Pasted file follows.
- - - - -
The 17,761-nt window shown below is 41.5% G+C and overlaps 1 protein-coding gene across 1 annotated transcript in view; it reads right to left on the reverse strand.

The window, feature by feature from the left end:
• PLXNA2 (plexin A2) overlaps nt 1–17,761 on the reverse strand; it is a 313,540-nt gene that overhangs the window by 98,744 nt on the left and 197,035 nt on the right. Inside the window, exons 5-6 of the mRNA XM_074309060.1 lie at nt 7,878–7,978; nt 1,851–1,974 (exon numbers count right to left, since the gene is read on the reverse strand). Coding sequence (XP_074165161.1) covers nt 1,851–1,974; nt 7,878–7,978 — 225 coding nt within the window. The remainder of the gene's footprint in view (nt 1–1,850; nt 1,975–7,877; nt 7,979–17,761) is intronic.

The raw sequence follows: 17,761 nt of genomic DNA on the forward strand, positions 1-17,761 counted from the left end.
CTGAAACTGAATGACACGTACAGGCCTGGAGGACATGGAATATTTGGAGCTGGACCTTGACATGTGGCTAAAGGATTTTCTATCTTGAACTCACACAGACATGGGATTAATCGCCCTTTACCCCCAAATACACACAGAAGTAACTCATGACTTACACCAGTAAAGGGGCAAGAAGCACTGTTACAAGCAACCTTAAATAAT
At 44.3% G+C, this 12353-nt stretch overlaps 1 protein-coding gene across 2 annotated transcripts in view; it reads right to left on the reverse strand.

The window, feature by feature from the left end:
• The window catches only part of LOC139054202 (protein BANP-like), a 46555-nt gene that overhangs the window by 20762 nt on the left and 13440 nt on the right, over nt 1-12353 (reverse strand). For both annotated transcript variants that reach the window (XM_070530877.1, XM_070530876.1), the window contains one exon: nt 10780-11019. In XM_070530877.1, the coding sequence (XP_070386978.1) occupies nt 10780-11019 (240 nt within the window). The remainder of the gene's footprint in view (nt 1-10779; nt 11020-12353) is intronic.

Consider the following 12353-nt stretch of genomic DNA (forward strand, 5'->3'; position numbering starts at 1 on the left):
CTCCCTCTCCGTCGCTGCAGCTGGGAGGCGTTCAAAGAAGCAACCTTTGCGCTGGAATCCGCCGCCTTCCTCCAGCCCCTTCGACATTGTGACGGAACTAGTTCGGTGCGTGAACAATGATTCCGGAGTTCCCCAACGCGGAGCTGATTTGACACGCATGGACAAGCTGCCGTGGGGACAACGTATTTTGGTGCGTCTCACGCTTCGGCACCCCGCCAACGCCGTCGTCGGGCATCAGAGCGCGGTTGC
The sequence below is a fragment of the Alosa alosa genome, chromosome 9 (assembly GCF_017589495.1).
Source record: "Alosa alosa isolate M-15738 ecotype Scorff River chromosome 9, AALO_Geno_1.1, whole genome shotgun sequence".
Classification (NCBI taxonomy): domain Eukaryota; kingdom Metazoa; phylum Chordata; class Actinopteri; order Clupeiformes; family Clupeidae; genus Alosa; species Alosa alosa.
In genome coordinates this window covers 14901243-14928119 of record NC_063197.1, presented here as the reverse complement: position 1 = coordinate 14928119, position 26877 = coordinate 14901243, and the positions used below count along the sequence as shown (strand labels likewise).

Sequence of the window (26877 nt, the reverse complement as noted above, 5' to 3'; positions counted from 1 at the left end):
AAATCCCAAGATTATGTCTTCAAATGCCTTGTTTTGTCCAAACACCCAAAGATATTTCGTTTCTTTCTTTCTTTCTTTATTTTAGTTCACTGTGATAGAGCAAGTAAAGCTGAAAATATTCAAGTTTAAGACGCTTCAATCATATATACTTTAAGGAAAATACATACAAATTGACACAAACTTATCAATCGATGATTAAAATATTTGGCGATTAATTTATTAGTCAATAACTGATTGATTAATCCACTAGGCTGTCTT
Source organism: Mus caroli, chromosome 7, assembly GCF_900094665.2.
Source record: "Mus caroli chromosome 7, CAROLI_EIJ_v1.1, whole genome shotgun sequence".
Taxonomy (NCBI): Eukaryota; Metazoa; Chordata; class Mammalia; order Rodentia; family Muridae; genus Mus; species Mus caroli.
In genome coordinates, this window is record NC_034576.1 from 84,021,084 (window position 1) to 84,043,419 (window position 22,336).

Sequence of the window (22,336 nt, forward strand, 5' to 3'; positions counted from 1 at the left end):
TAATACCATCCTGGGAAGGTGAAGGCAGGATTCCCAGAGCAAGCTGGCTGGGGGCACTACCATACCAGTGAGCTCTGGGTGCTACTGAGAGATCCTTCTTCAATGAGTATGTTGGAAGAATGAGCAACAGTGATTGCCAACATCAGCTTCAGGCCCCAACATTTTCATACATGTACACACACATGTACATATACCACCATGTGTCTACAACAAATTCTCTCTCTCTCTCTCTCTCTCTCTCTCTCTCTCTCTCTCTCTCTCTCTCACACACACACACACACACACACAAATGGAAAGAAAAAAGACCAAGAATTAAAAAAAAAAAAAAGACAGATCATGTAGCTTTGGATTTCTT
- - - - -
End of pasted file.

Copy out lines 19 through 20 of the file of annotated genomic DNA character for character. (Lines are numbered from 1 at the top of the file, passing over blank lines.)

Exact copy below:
Taxonomy (NCBI): Eukaryota; Metazoa; Chordata; class Mammalia; order Rodentia; family Muridae; genus Mus; species Mus caroli.
In genome coordinates, this window is record NC_034576.1 from 84,021,084 (window position 1) to 84,043,419 (window position 22,336).